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A site upon which I'm working is using the following jQuery twitter widget to display feeds:

Simple jQuery twitter widget

Unfortunately, while this widget functions properly on most browsers, the Twitter handles contained within tweets or as part of replies do not display. Instead, Safari & IE are content to just spit out the variable in the script.

I believe the problem may be in how those browsers are interpreting this function:

String.prototype.convertAtToLink = function () {
        return this.replace(/\@[A-Za-z0-9]*/, function (str) {
            var link = "{0}";
            link = link.format(str.substr(1));
            var rstr = '<a href="{0}">{1}</a>';
            return rstr.format(link, str);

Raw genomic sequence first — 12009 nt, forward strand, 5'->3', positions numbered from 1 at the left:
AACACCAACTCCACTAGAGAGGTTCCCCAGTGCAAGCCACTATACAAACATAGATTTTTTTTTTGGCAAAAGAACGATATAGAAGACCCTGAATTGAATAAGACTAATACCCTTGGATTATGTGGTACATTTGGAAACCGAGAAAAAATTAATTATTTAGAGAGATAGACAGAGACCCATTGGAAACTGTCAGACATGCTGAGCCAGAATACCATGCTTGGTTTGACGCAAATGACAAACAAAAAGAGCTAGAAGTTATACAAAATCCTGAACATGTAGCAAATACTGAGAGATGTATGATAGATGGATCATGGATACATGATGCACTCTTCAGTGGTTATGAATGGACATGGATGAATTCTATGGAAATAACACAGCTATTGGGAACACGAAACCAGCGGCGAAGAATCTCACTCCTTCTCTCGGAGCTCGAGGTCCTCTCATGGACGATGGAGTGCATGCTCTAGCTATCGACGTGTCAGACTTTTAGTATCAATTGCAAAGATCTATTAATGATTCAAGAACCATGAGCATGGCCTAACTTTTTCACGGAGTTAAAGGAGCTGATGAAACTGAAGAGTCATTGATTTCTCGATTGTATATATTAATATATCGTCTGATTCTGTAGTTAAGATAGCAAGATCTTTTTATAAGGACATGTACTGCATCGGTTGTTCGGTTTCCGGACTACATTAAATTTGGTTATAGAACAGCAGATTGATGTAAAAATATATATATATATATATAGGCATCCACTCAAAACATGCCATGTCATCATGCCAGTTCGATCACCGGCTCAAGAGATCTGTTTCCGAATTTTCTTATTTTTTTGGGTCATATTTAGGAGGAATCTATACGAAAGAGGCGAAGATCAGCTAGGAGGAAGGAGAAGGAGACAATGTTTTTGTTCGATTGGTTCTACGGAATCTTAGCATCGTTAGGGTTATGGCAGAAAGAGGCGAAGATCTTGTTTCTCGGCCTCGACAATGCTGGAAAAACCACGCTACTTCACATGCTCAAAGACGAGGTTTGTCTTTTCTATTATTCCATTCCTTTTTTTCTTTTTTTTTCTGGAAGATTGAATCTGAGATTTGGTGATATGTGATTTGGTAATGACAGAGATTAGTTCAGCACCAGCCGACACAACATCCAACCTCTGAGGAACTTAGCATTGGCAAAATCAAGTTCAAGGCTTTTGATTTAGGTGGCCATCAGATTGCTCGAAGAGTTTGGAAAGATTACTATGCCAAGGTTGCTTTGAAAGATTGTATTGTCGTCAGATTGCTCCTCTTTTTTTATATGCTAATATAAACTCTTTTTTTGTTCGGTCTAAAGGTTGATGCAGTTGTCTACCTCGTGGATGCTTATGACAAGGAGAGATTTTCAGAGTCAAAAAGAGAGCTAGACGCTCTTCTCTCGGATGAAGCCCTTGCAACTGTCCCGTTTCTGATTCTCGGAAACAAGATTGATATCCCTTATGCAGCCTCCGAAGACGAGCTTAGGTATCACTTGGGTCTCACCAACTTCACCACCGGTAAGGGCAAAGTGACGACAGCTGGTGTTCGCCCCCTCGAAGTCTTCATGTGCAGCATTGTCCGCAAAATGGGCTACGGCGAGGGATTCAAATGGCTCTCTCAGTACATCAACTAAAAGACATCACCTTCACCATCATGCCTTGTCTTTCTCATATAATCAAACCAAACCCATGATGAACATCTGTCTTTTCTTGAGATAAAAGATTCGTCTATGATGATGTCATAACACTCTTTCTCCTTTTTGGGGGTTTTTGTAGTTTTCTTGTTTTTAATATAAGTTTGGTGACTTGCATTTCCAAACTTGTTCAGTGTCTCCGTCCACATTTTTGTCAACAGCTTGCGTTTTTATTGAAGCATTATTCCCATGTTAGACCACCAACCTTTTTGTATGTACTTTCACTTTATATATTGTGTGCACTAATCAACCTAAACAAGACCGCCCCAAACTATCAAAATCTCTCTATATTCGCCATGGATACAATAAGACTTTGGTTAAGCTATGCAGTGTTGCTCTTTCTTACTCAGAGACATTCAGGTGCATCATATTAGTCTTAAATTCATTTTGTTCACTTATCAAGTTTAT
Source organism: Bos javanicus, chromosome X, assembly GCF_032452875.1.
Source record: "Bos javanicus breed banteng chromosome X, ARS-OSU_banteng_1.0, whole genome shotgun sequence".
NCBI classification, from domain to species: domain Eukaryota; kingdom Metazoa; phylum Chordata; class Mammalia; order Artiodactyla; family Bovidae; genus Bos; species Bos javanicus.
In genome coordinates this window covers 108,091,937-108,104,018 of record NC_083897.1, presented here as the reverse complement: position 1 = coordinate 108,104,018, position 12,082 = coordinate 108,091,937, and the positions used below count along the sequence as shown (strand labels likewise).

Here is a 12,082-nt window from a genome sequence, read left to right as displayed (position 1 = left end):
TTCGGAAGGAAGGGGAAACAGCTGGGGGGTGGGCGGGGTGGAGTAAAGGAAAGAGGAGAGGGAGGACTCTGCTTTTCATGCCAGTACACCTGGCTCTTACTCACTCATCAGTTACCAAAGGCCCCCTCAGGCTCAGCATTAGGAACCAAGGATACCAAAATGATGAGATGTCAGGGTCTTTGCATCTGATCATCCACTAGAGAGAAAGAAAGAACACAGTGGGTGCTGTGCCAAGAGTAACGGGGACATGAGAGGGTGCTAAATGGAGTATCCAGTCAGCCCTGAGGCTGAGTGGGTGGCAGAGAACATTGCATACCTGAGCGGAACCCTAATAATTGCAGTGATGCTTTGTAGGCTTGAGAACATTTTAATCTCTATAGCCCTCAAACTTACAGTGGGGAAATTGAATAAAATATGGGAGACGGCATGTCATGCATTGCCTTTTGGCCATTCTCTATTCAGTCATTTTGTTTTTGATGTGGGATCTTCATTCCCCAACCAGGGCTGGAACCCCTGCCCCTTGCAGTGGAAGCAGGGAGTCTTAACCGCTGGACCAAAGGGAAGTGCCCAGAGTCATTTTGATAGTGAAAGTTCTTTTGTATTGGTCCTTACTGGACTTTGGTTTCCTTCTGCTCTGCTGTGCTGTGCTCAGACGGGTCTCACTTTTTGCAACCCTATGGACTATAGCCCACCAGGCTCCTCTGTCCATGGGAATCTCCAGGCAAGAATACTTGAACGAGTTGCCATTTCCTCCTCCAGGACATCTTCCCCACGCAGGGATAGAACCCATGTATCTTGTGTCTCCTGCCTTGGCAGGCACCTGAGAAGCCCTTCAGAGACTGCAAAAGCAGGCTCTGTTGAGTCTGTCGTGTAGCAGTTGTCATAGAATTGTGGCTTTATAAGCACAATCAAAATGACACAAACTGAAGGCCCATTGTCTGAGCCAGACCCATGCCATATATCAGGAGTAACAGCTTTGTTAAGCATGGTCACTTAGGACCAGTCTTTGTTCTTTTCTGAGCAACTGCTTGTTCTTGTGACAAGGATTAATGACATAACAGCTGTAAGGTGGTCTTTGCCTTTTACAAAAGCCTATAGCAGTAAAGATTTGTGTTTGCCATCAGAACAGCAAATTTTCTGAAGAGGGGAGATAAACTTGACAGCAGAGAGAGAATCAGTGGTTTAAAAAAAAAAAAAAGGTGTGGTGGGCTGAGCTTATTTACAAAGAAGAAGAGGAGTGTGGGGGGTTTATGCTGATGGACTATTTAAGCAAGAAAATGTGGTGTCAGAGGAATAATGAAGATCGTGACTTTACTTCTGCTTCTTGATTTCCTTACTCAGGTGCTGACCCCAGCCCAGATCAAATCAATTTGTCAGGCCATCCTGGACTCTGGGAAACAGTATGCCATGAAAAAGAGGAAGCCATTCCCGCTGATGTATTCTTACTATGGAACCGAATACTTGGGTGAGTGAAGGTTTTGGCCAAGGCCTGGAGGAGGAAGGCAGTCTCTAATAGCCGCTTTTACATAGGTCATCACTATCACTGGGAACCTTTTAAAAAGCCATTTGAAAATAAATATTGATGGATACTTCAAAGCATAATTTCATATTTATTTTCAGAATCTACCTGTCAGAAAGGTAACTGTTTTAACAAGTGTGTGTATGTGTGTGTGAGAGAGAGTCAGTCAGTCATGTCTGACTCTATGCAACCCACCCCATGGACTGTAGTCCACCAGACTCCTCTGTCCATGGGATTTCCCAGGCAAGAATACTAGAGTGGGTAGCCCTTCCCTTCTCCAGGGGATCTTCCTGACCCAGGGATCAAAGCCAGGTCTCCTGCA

So for example, when in Firefox or another browser, a tweet will appear with RT @username, in Safari it will appear as RT {1}.

Has anyone else encountered this? Is it tied into the ever-present document.ready issue Safari seems to have? Thanks in advance.

share|improve this question

Looking at this small block of code, what I have noticed is the difference here:

var rstr = '<a href="{0}">{1}</a>';

You have the {0} in double quotes but not the {1}, perhaps changing this to be consistent will allow both variables to properly display.

share|improve this answer
James, thank you but I think the previous function shows why your solution won't yield better results: String.prototype.format = function () { var str = this; for (arg in arguments) { str = str.replace("{" + arg + "}", arguments[arg]); } return str; }; Also, notice that this is occurring an href string where the double quotes are going to surround the destination URL just as they do in raw HTML. – Josh Loomis Jul 11 '11 at 18:13

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